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photographer E-Yaji.
The Mary and George Bloch Collection: Part X  
Sotheby's, Hong Kong, 1 June 2015: Lot 47 

Lot 47

Lot 47
Treasury 2, no. 285 (‘The Belfort Rank-enhancing Agate’)

Dendritic agate; very well hollowed, with a concave lip and recessed, very slightly convex foot surrounded by a protruding broad, flat foot rim; the natural markings in the stone edited to create a scene of two monkeys seated beneath a pine tree in a rocky landscape, looking up at a wasp’s nest (or an official seal wrapped in a cloth bag) hanging from the branches of the tree and at a flying wasp
Height: 6.85 cm
Mouth/lip: 0.80/2.40 and 2.32 cm (oval)
Stopper: coral; separate coral finial; gilt-bronze collar chased with radiating lines

Y. F. Yang (1977)
Belfort Collection (1986)

Jutheau 1980, p. 102
Hall 1987, no. 13
Kleiner, Yang, and Shangraw 1994, no. 227
Treasury 2, no. 285

L’Arcade Chaumet, Paris, June 1982
Hong Kong Museum of Art, March–June 1994
National Museum, Singapore, November 1994–February 1995

The carver of this bottle started with a piece of material that had a series of intriguing natural markings and proceeded to produce a powerful work of art that incorporated the best of both nature and the human imagination. The material is particularly intriguing and must have proved an exciting challenge to the lapidary. It has dendritic markings, striations of agate, and a wide range of colour variations and planes, creating a fascinating palette from which the carver could ‘paint’ his picture in stone. He has done so to remarkable effect, with several touches of genius that are standard to the best of this group of chalcedony bottles.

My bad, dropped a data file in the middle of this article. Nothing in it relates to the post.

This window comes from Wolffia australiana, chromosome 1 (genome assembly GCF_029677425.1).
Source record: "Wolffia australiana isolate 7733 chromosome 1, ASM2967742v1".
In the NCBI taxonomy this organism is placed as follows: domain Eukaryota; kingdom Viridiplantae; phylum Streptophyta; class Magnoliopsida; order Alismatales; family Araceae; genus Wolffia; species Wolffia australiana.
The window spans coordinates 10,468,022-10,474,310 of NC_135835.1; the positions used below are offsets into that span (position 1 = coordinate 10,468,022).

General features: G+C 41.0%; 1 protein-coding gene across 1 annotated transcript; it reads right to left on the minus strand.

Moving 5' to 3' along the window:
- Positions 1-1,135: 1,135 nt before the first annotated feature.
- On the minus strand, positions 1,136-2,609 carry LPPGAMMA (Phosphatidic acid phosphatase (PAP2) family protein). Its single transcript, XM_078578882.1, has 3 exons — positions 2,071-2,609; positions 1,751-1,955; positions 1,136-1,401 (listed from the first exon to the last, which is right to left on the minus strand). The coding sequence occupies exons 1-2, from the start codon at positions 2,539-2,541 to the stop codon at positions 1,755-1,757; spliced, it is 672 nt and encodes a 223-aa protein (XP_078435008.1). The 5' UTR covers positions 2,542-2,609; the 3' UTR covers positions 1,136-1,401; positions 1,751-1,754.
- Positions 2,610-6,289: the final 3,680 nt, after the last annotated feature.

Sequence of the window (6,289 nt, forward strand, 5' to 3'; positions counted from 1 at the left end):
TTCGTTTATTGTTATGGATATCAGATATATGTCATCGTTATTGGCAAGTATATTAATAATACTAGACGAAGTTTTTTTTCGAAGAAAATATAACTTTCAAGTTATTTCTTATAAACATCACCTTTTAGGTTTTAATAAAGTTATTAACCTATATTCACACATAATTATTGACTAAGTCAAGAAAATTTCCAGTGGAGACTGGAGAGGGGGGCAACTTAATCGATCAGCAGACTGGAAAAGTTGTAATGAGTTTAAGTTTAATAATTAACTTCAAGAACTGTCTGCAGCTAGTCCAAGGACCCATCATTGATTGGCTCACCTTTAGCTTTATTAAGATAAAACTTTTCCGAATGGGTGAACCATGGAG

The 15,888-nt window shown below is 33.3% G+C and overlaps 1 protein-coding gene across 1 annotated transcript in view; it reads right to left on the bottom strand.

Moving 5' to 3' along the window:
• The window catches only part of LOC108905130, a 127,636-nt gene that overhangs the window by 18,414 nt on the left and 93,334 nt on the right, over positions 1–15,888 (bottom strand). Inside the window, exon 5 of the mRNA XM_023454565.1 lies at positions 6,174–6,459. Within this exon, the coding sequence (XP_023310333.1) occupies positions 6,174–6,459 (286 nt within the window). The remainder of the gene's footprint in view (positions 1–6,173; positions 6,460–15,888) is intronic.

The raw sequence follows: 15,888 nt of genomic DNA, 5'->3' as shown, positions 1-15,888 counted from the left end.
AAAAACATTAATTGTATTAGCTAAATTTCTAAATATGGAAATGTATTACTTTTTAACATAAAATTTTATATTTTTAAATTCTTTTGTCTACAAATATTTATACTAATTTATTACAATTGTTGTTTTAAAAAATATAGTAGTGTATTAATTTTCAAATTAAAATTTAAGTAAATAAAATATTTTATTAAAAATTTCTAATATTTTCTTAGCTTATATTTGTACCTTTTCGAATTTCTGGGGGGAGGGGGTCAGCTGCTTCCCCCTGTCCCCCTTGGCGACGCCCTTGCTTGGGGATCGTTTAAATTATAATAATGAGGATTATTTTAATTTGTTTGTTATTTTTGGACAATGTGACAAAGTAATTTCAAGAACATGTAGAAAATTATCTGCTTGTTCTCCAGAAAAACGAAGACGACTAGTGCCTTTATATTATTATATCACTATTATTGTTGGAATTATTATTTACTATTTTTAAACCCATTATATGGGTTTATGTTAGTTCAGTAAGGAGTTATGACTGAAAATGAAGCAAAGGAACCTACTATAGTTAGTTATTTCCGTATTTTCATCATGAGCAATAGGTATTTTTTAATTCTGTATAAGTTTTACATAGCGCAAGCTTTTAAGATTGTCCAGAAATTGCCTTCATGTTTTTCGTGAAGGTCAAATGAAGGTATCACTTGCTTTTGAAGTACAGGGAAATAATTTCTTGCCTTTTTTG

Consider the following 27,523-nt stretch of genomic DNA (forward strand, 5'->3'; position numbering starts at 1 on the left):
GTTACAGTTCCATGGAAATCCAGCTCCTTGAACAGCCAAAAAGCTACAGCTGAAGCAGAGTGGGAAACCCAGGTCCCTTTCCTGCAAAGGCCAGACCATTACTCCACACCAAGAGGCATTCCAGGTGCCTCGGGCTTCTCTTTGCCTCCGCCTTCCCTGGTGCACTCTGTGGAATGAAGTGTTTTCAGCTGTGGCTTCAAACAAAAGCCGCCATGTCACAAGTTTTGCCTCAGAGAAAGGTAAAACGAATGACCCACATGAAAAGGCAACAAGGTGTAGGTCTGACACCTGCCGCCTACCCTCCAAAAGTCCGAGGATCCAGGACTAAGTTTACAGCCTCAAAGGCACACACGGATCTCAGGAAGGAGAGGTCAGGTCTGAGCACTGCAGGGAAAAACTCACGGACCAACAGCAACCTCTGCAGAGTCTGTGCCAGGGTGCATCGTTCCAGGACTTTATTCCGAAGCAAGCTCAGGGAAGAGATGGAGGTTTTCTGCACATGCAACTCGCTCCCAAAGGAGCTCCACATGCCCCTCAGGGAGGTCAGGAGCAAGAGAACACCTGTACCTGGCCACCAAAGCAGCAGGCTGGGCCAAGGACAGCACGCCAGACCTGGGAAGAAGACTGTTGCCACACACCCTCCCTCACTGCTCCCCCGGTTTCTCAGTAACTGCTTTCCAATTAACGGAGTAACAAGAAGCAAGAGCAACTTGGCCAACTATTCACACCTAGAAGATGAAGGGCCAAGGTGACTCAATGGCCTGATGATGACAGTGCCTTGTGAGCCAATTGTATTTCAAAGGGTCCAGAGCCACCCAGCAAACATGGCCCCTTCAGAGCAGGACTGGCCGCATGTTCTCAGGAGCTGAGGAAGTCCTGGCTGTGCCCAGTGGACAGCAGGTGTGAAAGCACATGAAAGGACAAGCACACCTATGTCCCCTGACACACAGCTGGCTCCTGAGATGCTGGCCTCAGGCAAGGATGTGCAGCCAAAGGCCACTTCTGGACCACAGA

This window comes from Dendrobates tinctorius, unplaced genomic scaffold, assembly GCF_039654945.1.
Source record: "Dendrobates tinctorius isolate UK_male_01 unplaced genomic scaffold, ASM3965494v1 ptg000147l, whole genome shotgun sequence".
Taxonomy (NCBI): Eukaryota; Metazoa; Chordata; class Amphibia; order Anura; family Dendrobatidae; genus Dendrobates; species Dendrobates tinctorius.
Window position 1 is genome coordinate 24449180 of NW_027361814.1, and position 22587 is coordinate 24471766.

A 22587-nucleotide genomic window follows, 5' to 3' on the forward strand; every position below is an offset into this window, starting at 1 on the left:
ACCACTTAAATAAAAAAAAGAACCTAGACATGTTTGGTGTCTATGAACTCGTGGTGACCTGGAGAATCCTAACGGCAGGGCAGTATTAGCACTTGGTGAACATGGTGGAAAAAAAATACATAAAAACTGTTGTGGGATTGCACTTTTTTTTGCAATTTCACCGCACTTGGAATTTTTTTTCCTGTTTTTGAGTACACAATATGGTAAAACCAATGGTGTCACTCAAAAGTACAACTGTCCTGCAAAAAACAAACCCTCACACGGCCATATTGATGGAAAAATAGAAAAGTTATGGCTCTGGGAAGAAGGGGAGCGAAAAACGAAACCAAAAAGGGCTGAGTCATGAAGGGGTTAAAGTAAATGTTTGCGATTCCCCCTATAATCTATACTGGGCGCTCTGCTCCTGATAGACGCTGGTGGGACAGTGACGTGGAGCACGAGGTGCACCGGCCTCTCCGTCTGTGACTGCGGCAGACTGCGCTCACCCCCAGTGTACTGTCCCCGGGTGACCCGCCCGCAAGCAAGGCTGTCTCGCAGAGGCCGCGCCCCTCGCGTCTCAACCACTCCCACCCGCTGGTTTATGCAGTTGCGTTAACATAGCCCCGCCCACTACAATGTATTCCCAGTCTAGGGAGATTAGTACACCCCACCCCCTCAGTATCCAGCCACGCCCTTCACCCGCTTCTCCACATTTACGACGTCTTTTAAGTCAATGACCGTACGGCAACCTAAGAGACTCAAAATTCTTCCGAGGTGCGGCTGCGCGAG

Two monkeys sit beneath a tree, the foliage of which is mostly natural to the stone without surface editing. With a little editing of the shape of the trunk, the tree is naturally so well defined that it is obvious that it is a pine. The configuration of the gnarled trunk and branches and the clumping of the foliage leave us in no doubt about this.

Apart from the charm of the main subject and the extraordinary realism of the tree, the setting is masterful. The variation in material used for the rock formation and the plane of light that dissects the foreground upon which the main scene is set are powerful.

One more touch of genius distinguishes this bottle. It is a common device on chalcedony snuff bottles, particularly noticeable in Suzhou carvings, to define the upper limits of a scene by a horizontal band of clouds around the neck or, more frequently the shoulders. This practice is brilliantly echoed here but with markings entirely natural to the material and without any surface editing. The neck and shoulders are horizontally dissected by bands of fascinatingly marked material, giving the impression of a rock face seen through bands of cloud, which then fill the rest of the back of the bottle, making it one of the more intriguing reverse sides on any bottle of this type.

To complete the picture on the reverse and transform it into an independent subject of considerable appeal, if the mist is read as blending into a body of water, the single streak of brown becomes a delightful image of a fish darting through the water. Read as such, our preconceived certainty as to which is the front of this bottle is shattered, and one is given a choice between two sides which, while quite different in feeling, are of equal power. A choice between the two seems to hinge upon whether one wants to be Confucian, strive for success in a well-regulated society and attain rank and emolument, or be a Daoist and delight in the joy of the fish.


This is not the Sotheby’s sale catalogue. This is a product of Hugh Moss for the purposes of this website. For the catalogue details please refer to Sotheby’s website or request a copy of a printed sale catalogue from Sotheby’s


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